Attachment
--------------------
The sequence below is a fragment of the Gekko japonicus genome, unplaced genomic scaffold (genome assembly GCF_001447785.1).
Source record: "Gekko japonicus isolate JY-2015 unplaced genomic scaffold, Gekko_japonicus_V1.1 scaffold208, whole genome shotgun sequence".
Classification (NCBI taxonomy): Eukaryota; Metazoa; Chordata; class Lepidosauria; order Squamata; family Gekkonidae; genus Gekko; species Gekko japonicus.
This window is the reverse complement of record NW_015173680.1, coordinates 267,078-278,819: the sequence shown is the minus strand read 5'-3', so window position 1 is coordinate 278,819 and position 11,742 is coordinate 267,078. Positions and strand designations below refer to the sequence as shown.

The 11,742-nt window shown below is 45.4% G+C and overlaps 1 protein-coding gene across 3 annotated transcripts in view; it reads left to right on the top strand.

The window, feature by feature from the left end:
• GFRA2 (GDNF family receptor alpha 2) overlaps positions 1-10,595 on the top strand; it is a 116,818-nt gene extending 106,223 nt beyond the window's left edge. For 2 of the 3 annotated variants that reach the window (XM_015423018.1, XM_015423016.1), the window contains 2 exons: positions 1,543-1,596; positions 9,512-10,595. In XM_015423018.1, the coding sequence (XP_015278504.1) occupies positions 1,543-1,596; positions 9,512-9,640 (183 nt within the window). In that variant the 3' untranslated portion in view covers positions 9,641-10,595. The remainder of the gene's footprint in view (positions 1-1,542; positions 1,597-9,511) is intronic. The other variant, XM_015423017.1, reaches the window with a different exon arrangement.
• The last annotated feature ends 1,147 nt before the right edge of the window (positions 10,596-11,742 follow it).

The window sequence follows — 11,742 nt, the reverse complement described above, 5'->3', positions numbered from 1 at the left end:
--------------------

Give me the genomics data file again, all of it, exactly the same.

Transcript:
The sequence below is a fragment of the Gekko japonicus genome, unplaced genomic scaffold (genome assembly GCF_001447785.1).
Source record: "Gekko japonicus isolate JY-2015 unplaced genomic scaffold, Gekko_japonicus_V1.1 scaffold208, whole genome shotgun sequence".
Classification (NCBI taxonomy): Eukaryota; Metazoa; Chordata; class Lepidosauria; order Squamata; family Gekkonidae; genus Gekko; species Gekko japonicus.
This window is the reverse complement of record NW_015173680.1, coordinates 267,078-278,819: the sequence shown is the minus strand read 5'-3', so window position 1 is coordinate 278,819 and position 11,742 is coordinate 267,078. Positions and strand designations below refer to the sequence as shown.

The 11,742-nt window shown below is 45.4% G+C and overlaps 1 protein-coding gene across 3 annotated transcripts in view; it reads left to right on the top strand.

The window, feature by feature from the left end:
• GFRA2 (GDNF family receptor alpha 2) overlaps positions 1-10,595 on the top strand; it is a 116,818-nt gene extending 106,223 nt beyond the window's left edge. For 2 of the 3 annotated variants that reach the window (XM_015423018.1, XM_015423016.1), the window contains 2 exons: positions 1,543-1,596; positions 9,512-10,595. In XM_015423018.1, the coding sequence (XP_015278504.1) occupies positions 1,543-1,596; positions 9,512-9,640 (183 nt within the window). In that variant the 3' untranslated portion in view covers positions 9,641-10,595. The remainder of the gene's footprint in view (positions 1-1,542; positions 1,597-9,511) is intronic. The other variant, XM_015423017.1, reaches the window with a different exon arrangement.
• The last annotated feature ends 1,147 nt before the right edge of the window (positions 10,596-11,742 follow it).

The window sequence follows — 11,742 nt, the reverse complement described above, 5'->3', positions numbered from 1 at the left end: